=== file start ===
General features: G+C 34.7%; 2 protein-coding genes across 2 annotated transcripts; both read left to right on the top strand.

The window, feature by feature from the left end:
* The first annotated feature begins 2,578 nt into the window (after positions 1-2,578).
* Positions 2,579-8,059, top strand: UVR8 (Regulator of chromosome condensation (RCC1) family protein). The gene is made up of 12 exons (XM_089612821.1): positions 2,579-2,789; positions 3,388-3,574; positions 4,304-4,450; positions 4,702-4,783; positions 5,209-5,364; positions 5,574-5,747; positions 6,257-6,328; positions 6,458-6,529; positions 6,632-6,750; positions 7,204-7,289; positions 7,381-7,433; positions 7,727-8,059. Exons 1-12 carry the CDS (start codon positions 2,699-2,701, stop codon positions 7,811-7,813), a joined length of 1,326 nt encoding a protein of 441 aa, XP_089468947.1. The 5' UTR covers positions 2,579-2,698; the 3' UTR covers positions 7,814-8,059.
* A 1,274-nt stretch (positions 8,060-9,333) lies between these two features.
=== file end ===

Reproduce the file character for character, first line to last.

General features: G+C 34.7%; 2 protein-coding genes across 2 annotated transcripts; both read left to right on the top strand.

The window, feature by feature from the left end:
* The first annotated feature begins 2,578 nt into the window (after positions 1-2,578).
* Positions 2,579-8,059, top strand: UVR8 (Regulator of chromosome condensation (RCC1) family protein). The gene is made up of 12 exons (XM_089612821.1): positions 2,579-2,789; positions 3,388-3,574; positions 4,304-4,450; positions 4,702-4,783; positions 5,209-5,364; positions 5,574-5,747; positions 6,257-6,328; positions 6,458-6,529; positions 6,632-6,750; positions 7,204-7,289; positions 7,381-7,433; positions 7,727-8,059. Exons 1-12 carry the CDS (start codon positions 2,699-2,701, stop codon positions 7,811-7,813), a joined length of 1,326 nt encoding a protein of 441 aa, XP_089468947.1. The 5' UTR covers positions 2,579-2,698; the 3' UTR covers positions 7,814-8,059.
* A 1,274-nt stretch (positions 8,060-9,333) lies between these two features.